It has been almost fourteen years since Bitcoin introduced the world to blockchain technology. Its whitepaper presented the blockchain as an alternative to peer-to-peer payments. Since then, blockchain technology has grown into something with the potential for much more.
Blockchains use a combination of different technologies to process transactions and store data. These include cryptography, game theory modeling, and peer-to-peer networks. Cryptography involves encoding and decoding data, while game theory uses mathematical models to study strategic decision-making. On the other hand, peer-to-peer networks allow for transactions without the need for an intermediary.
These technologies work together to create a trustless system for transactions. It is secure, transparent, and decentralized, like the Bitcoin whitepaper envisioned. And, as blockchain adoption increases, they have had to evolve to meet the growing needs of users. This has led to the development of different blockchain technologies.
Generally, blockchain technology can be broken down into layers 0, 1, and 2. Each layer contributes different functionality to the ecosystem. This can be through providing basic security, scalability, interoperability, development, and other functions.
But what exactly do these layers mean and how do they tie into the evolution of blockchain technology?
Understanding the Layers of Blockchain Technology
A Layer 0 protocol is the foundational element of blockchain technology. Think of it as a framework that entire blockchains can be built upon. It contains the physical network infrastructure that forms the basis of a blockchain ecosystem.
As a result, Layer 0 implementation protocols are often seen as a “blockchain of blockchains.” Examples include Cosmos and Polkadot.
Ultimately, Layer 0 infrastructure holds the key to cross-chain interoperability. Blockchains such as Bitcoin and Ethereum have little to no ability to communicate with one another. However, Cosmos and Polkadot provide a platform that blockchains can be built upon in order to facilitate this cross-chain communication.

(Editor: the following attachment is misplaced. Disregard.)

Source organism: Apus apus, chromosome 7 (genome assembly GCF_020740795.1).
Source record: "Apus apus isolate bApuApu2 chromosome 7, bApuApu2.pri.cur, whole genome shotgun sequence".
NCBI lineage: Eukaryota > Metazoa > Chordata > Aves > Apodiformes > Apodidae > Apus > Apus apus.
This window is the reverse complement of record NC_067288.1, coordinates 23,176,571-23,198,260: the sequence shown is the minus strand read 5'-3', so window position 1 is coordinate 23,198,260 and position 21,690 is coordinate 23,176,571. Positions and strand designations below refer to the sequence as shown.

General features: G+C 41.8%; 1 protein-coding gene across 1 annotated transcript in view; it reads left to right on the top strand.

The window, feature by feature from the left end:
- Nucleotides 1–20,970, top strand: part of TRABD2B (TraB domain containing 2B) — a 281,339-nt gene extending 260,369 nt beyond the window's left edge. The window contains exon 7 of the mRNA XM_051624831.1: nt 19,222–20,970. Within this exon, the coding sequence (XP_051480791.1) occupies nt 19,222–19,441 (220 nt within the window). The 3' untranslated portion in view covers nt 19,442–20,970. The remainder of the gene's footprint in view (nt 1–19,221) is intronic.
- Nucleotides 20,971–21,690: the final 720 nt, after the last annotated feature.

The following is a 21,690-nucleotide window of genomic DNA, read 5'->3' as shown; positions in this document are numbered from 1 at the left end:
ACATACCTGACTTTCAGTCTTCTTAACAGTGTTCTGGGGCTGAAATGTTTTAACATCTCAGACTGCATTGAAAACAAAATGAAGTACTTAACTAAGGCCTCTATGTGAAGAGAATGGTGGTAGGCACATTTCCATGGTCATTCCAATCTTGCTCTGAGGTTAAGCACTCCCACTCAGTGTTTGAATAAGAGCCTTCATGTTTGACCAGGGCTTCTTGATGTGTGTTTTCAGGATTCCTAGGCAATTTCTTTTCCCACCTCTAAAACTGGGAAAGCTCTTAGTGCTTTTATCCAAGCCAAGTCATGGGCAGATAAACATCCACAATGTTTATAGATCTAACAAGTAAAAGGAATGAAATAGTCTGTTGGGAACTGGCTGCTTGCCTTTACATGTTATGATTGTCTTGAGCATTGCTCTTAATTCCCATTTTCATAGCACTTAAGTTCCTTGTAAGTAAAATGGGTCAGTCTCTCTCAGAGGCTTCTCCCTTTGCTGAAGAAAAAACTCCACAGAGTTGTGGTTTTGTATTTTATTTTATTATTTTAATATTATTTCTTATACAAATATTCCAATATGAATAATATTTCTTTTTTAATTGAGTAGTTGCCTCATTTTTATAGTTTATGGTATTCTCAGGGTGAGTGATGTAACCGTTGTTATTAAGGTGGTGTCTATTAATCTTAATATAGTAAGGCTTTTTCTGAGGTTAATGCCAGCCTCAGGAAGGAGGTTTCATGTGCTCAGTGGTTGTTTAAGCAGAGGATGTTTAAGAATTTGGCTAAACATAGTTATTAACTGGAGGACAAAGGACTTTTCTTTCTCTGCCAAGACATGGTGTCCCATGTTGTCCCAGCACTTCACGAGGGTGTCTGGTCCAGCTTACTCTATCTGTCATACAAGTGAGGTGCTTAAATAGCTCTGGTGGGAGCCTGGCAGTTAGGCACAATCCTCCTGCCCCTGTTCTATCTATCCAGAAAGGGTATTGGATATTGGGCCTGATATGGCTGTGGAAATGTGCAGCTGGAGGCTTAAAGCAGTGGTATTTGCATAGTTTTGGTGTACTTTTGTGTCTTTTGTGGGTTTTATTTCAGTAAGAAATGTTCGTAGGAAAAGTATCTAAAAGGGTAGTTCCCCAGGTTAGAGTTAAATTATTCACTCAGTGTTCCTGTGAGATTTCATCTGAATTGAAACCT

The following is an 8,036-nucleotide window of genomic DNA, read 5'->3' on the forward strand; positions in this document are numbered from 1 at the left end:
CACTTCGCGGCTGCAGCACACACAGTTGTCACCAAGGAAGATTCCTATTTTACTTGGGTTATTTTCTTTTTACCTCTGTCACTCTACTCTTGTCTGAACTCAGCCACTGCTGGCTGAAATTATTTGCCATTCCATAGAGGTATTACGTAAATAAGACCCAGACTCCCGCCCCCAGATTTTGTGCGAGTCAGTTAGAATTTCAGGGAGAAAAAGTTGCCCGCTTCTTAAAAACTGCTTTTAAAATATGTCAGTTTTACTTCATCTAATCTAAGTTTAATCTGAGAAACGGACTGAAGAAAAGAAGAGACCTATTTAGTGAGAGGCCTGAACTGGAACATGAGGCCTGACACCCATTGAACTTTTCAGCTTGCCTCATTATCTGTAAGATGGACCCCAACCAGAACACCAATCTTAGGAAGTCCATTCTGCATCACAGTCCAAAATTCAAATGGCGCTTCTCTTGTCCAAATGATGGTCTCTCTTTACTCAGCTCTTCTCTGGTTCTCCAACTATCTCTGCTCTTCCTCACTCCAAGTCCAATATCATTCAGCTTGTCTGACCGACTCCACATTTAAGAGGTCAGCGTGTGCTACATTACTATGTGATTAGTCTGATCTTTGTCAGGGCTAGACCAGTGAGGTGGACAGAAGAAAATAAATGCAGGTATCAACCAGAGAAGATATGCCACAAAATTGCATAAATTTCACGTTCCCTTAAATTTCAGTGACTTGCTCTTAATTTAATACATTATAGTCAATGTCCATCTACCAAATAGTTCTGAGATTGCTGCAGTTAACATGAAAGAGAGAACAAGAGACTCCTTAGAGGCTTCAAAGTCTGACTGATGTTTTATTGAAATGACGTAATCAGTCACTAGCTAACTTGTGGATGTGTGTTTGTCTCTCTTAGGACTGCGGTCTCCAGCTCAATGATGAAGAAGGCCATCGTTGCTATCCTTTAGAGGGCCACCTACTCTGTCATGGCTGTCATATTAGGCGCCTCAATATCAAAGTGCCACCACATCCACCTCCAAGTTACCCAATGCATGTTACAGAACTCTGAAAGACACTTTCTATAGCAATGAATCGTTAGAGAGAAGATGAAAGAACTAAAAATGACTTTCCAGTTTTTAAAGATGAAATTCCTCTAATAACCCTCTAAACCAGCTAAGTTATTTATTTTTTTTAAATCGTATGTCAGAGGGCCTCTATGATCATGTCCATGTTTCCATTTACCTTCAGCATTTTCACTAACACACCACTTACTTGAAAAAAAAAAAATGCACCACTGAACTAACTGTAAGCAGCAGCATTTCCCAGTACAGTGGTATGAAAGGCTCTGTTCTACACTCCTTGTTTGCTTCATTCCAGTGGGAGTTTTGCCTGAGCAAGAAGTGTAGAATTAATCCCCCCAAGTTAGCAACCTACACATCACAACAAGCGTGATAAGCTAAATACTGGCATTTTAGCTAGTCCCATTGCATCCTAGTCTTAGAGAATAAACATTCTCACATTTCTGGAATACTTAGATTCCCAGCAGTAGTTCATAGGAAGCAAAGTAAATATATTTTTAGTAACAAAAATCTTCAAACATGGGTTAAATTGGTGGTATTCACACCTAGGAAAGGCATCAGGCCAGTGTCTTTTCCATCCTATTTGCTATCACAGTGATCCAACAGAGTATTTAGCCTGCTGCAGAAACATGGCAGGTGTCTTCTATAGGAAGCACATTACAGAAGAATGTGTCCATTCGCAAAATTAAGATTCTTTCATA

Blockchain technologies come to life at Layer 1. Here, you’ll find the programming languages, consensus mechanism, dispute resolution, block time, and the parameters that maintain a blockchain’s functionality. Therefore, it’s also known as the implementation layer.
The most well-known Layer 1 blockchains are Bitcoin and Ethereum.
Bitcoin to Ethereum
The Bitcoin white paper introduced a solution that would decentralize financial transactions. This formed the basis of the Bitcoin blockchain. The chain was designed to remove intermediaries in favor of trustless, peer-to-peer transactions. That way, transactions would be cheaper and faster.
This formed the first generation of blockchains. It was (and still is) all about financial autonomy. Bitcoin’s goal is to establish a decentralized payment network that operates outside the control of any organization or government.
As the technology became popular, people realized it could be used for much more than peer-to-peer financial transactions. This inspired the creation of another Layer 1 blockchain: Ethereum.
The Ethereum chain, like Bitcoin, is all about creating a decentralized financial system. However, its founders added to the Ethereum chain the ability to write contracts in code. Smart contracts are self-executing contracts that facilitate peer-to-peer transactions and allow for additional functionality, such as decentralized trading, lending/borrowing, and myriad other capabilities.
Ethereum’s technology could be seen as a foundational piece behind the second generation of blockchains. However, it is constrained by the weaknesses inherent with Layer 1 blockchains.
The problem with Layer 1 Blockchains
Layer 1 blockchains typically have issues with scalability and/or interoperability. Scalability refers to a blockchain’s ability to handle more transactions as demand arises while interoperability is the ability to allow for cross-chain communication.
Bitcoin and Ethereum are not exactly scalable. Ideally, these blockchains should support thousands of transactions per second, allowing them to comfortably deal with network congestion. But Bitcoin can only perform 7-10 transactions per second, and Ethereum achieves around 30 per second.